CORBA Technology and the JavaTM Platform

The Java 2 Platform, Standard Edition, v1.3, provides a CORBA Object Request Broker (ORB) and two CORBA programming models that utilize the Java CORBA ORB and Internet InterORB Protocol (IIOP). This topic discusses these options for creating and distributing CORBA technology.

CORBA technology is an integral part of the Java 2 platform. It consists of an Object Request Broker (ORB) written in Java (with a small bit of native code), APIs for the RMI programming model, and APIs for the IDL programming model.

How does J2SE leverage CORBA

Common Object Request Broker Architecture (CORBA) technology is the open standard for heterogeneous computing. CORBA complements the JavaTM platform by providing a distributed objects framework, services to support that framework, and interoperability with other languages. The Java platform complements CORBA by providing "Write Once, Run AnywhereTM" portability, a highly productive implementation environment, and a very robust platform. By combining the Java platform with CORBA and other key enterprise technologies, the Java 2 Platform is the ultimate platform for distributed technology solutions.

CORBA standards provide the proven, interoperable infrastructure to the Java platform. IIOP (Internet Inter-ORB Protocol) manages the communication between the object components that power the system. The Java platform provides a portable object infrastructure that works on every major operating system. CORBA provides the network transparency, Java provides the implementation transparency.

The Object Request Broker?

A CORBA Object Request Broker (ORB) is part of the Java 2 Platform, Standard Edition, v1.3. The ORB is a runtime component that can be used for distributed computing using IIOP communication. This eliminates the requirement for licensing and distributing third-party Java ORBs.

NOTE: Although it is true in theory that ORBs written in different languages should be able to talk to each other, we haven't tested the interoperability of the Java ORB with other vendor's ORBs.

The Object Management Group (OMG) is an industry consortium that invented CORBA and publishes specifications for CORBA. Vendors implement the specifications to produce products known as Object Request Brokers (ORB). The good news for developers is that the JavaTM Standard Edition, v1.2 and higher includes an ORB that is available in every deployment of the Java 2 Platform, Standard and Enterprise Editions. Now you can write Java CORBA code without having to license any other software! To read more about the ORB class, follow the link.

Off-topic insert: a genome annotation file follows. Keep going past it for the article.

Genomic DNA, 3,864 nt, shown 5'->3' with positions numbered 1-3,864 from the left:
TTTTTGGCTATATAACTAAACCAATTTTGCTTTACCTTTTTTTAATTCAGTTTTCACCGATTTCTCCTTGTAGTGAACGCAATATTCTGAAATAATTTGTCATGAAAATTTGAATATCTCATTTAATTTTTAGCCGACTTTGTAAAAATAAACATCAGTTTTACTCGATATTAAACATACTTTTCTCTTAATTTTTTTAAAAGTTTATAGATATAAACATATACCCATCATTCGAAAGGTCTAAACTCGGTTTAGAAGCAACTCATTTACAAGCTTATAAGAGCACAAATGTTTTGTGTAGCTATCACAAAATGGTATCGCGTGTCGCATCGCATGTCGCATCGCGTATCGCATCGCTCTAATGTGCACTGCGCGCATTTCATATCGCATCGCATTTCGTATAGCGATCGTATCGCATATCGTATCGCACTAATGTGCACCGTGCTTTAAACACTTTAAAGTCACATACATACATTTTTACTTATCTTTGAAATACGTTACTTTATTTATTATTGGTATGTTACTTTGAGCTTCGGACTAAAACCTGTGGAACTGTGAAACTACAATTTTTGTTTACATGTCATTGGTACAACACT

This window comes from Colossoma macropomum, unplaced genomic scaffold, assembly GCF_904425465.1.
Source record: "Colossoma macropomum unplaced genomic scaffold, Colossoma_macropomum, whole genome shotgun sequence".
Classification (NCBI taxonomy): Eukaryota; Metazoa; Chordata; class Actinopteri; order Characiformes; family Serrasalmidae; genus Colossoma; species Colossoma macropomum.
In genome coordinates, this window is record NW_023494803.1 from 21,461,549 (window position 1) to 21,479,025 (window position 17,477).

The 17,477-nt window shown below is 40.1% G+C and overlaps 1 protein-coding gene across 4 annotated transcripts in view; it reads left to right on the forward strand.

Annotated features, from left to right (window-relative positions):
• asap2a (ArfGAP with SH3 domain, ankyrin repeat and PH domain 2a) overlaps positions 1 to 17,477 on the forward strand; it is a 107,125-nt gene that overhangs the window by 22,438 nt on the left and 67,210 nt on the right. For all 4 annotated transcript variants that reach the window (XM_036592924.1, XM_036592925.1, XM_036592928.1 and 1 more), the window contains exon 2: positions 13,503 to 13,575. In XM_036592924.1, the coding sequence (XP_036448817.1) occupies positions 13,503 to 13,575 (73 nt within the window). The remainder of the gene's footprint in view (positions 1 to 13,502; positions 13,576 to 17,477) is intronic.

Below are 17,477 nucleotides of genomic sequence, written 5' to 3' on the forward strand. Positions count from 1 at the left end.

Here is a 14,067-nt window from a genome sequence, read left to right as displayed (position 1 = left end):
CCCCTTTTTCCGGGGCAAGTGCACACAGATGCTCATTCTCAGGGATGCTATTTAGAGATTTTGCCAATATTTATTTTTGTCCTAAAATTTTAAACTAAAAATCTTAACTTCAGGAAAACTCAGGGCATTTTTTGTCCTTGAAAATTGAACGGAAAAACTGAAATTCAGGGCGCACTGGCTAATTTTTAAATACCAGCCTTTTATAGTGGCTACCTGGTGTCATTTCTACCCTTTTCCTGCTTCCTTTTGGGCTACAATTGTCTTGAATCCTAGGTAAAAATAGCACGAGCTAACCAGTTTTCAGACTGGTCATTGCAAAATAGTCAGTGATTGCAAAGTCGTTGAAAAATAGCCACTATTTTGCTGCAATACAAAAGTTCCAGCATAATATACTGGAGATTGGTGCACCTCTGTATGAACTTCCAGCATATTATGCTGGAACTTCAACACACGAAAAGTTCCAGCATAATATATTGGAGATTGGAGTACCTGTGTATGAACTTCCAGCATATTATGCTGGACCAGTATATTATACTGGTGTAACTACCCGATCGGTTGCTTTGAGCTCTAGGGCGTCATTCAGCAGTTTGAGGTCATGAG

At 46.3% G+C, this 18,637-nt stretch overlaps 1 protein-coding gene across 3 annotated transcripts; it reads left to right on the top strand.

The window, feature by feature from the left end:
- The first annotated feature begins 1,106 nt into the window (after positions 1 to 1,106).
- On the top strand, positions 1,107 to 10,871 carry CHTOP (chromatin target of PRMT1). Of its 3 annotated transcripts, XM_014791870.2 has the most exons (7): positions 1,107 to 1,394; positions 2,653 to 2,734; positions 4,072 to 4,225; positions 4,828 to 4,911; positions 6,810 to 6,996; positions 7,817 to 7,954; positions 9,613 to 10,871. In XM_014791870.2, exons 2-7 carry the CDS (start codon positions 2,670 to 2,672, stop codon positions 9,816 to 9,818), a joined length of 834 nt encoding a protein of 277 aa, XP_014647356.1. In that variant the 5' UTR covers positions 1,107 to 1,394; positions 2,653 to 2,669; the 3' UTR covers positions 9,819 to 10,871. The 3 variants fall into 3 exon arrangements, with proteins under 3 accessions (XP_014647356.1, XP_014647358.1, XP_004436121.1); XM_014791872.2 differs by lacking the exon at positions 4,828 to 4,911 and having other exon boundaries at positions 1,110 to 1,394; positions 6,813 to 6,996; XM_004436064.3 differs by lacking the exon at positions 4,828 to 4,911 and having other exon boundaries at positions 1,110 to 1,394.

The Java CORBA ORB supports both the RMI and IDL programming models, both of which use the underlying IIOP wire-level protocol for communication.

Introducing the CORBA Programming Models

History of the CORBA Programming Models

In 1997, Remote Method Invocation, or RMI, was introduced in JDK 1.1. Initially, RMI was positioned as a natural outgrowth of Remote Procedure Calls (RPC), strictly for enabling calls to be made between Java objects in different virtual machines, and even on different physical machines.

In 1998, came JDK 1.2, which introduced JavaTM IDL, a Java API for interoperability and integration with CORBA. Java IDL included both a Java-based ORB, which supported IIOP, and the IDL-to-Java compiler, idltojava, for generating client-side stubs and server-side code skeletons. This release also included a CORBA ORB.

The OMG finalized modifications of its IIOP specification so that it would support most of the JDK 1.1 functionality of RMI. JDK 1.2 introduced RMI over IIOP, which enabled remote objects written in the Java programming language to communicate with objects written in any language via IIOP.

Comparing the CORBA Programming Models

The "magic" that gives us the cross-language, cross-vendor interoperability is the Internet InterORB Protocol, or IIOP. IIOP can be a transport protocol for distributed applications written in either IDL or Java RMI. IIOP allows distributed objects to conform to OMG's CORBA specification.

When using the IDL programming model, the interface is everything! It defines the points of entry that can be called from a remote process, such as the types of arguments the called procedure will accept, or the value/output parameter of information returned. Using IDL, the programmer can make the entry points and datatypes that pass between communicating processes act like a standard language.

CORBA is a language-neutral system in which the argument values or return values are limited to what can be represented in the involved implementaton languages. In CORBA, object orienation is limited only to objects that can be passed by reference (the object code itself cannot be passed from machine-to-machine) or are predefined in the overall framework. Passed and returned types must be those declared in the interface.

With RMI, the IDL and the implementation language are the same thing, so you don't have to worry about mapping from one to the other. Language-level objects (the code itself) can be passed from one process to the next. Values can be returned by their actual type, not the declared type. Or, you can compile the interfaces to generate IIOP stubs and skeletons to talk to objects written on other machines in other CORBA-compliant languages.

The RMI Programming Model